By Matt Berman,
Common Sense Media Reviewer
Common Sense Media Reviewers
Darkly funny parody of old-fashioned kids' books.
A Lot or a Little?
What you will—and won't—find in this book.
Fancy vocabulary like "nefariously" and "ignominiously" and eccentric definitions in the tongue-in-cheek glossary at the back, along with a bibliography of the old-fashioned, classic children's books referenced in the story.
Bad things happen to bad people. Even rotten kids can make a turn for the better if shown some affection and caring and learn they are valuable.
Positive Role Models
The children and their parents despise each other: The parents hope to lose the children, while the children hope their parents die. Tim Willoughby is described as bossy but with a heart of gold, but he's self-aggrandizing and awful to his siblings, who are timid followers. The nanny the neglectful parents hire turns out to be efficient, affectionate, and a great cook. And the wealthy Willy Wonka-like candy magnate is a kind savior to the kids.
Violence & Scariness
Several deaths, treated humorously, including freezing in the Alps and falling into a volcano. The kids find a baby abandoned on their doorstep and put it on a neighbor’s doorstep.
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Products & Purchases
Candy bar and shoe brands mentioned.
Parents Need to Know
Parents need to know that The Willoughbys, by Lois Lowry (The Giver) is a parody of old-fashioned children's books that tells the story of a family in which neglectful parents despise their four children and the children hate their parents, too. The text is filled with jokes and puns and ornate language as it skewers the clichés and conventions of children's classics filled with down-and-out orphans and friendly nannies, but the black humor will not be to everyone's taste. The Willoughbys was adapted for an animated 2020 film.
Where to Read
Based on 3 parent reviews
lots of fun; wonderful words
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What's the Story?
In THE WILLOUGHBYS, the four siblings --- Tim, twins Barnaby A and Barnaby B, and Jane -- despise their parents so much they want to be orphans, and persuade their parents to go on a vacation where, the children hope, their parents will die. The feeling is mutual. Their awful parents, inspired by "Hansel and Gretel," try to lose their children by going on the vacation, leaving the kids behind with a nanny, and then selling the house while they're gone.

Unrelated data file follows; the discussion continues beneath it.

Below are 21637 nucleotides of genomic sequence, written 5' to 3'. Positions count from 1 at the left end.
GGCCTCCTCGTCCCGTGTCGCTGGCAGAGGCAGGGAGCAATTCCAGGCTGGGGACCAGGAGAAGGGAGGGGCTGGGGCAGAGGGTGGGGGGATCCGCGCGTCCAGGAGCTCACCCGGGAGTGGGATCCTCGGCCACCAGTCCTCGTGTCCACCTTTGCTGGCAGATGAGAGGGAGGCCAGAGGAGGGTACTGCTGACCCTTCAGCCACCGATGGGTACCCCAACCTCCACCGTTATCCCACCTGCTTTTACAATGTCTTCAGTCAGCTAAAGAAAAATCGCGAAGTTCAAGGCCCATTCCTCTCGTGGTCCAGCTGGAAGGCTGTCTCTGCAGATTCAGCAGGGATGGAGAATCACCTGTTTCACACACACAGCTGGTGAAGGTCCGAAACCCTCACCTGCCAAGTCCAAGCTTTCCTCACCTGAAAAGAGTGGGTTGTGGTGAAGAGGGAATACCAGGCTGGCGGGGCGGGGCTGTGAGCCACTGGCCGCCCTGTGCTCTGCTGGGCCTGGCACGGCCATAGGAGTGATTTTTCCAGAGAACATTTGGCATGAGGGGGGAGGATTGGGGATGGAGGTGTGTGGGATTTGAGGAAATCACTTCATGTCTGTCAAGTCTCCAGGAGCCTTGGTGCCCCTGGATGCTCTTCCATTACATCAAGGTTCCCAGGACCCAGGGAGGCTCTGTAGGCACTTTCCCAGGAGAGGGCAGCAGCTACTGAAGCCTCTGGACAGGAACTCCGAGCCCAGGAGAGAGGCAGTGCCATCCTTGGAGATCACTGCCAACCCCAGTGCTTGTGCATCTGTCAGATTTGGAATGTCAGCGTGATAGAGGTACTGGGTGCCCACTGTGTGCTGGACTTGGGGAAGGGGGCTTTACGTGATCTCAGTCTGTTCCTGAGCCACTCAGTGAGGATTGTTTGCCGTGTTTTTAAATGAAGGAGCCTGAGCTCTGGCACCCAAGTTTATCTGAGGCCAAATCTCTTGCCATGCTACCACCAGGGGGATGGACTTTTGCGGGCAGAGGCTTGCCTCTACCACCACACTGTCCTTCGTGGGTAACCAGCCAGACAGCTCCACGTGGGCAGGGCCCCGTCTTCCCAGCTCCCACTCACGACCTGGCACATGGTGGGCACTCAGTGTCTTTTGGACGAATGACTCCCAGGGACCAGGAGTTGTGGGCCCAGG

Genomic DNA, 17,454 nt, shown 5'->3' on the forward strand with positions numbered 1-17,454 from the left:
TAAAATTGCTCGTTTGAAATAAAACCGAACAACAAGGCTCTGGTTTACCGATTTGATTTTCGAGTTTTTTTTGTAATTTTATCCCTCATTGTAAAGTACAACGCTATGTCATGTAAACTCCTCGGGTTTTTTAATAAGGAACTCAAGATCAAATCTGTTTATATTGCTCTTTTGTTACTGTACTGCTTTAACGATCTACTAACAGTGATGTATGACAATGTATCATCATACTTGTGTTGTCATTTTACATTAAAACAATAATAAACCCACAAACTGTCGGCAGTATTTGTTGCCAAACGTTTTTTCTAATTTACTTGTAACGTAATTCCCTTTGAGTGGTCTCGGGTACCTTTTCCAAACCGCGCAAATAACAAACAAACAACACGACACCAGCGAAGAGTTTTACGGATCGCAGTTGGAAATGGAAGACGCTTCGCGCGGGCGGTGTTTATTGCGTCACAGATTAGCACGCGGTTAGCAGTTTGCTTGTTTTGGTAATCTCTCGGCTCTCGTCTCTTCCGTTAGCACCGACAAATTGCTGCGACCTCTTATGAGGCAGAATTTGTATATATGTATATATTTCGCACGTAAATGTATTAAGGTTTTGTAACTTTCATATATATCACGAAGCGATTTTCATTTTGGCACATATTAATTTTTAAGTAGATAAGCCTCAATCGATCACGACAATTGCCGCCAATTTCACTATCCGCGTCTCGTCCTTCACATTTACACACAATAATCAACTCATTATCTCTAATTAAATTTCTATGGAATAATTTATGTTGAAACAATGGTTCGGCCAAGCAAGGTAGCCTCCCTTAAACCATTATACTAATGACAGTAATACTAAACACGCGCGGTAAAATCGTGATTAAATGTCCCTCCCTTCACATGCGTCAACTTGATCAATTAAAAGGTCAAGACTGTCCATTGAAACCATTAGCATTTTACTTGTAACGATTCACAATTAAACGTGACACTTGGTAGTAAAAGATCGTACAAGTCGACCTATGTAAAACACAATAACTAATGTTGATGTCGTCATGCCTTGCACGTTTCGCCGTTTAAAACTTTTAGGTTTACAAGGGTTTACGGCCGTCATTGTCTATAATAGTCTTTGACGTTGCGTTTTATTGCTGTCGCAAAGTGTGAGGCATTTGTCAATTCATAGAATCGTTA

Is It Any Good?
Author Lois Lowry has her tongue firmly planted in her cheek as she parodies old-fashioned children's books in this darkly funny satire. Clearly inspired by both Roald Dahl and Lemony Snicket, it offers less lovable kid heroes than Dahl's and Snicket's (Charlie, James, the Baudelaire children). And while it ties plot threads up nicely at the end, the moral seems to be: If you don't like your parents, you can get rid of them and be adopted by a nice rich man. Many kids will find this delightfully hilarious, but some adults may find it leaves a bad taste.
Talk to Your Kids About ...
Families can talk about the dark humor in The Willoughbys. Do you find it funny or disturbing? What other books have you read where orphans or neglected children have a rough time?
Families can talk about the old-fashioned books referenced in the story and discussed at the back. Have you read any of them? Did you like them?
Do you prefer old-fashioned books or more modern ones? Why? How are they different?
- Author: Lois Lowry
- Illustrator: Lois Lowry
- Genre: Humor
- Topics: Brothers and Sisters
- Book type: Fiction
- Publisher: Houghton Mifflin Children's Books
- Publication date: March 1, 2008
- Publisher's recommended age(s): 8 - 12
- Number of pages: 174
- Available on: Paperback, Audiobook (unabridged), Hardback, iBooks, Kindle
- Last updated: May 14, 2020
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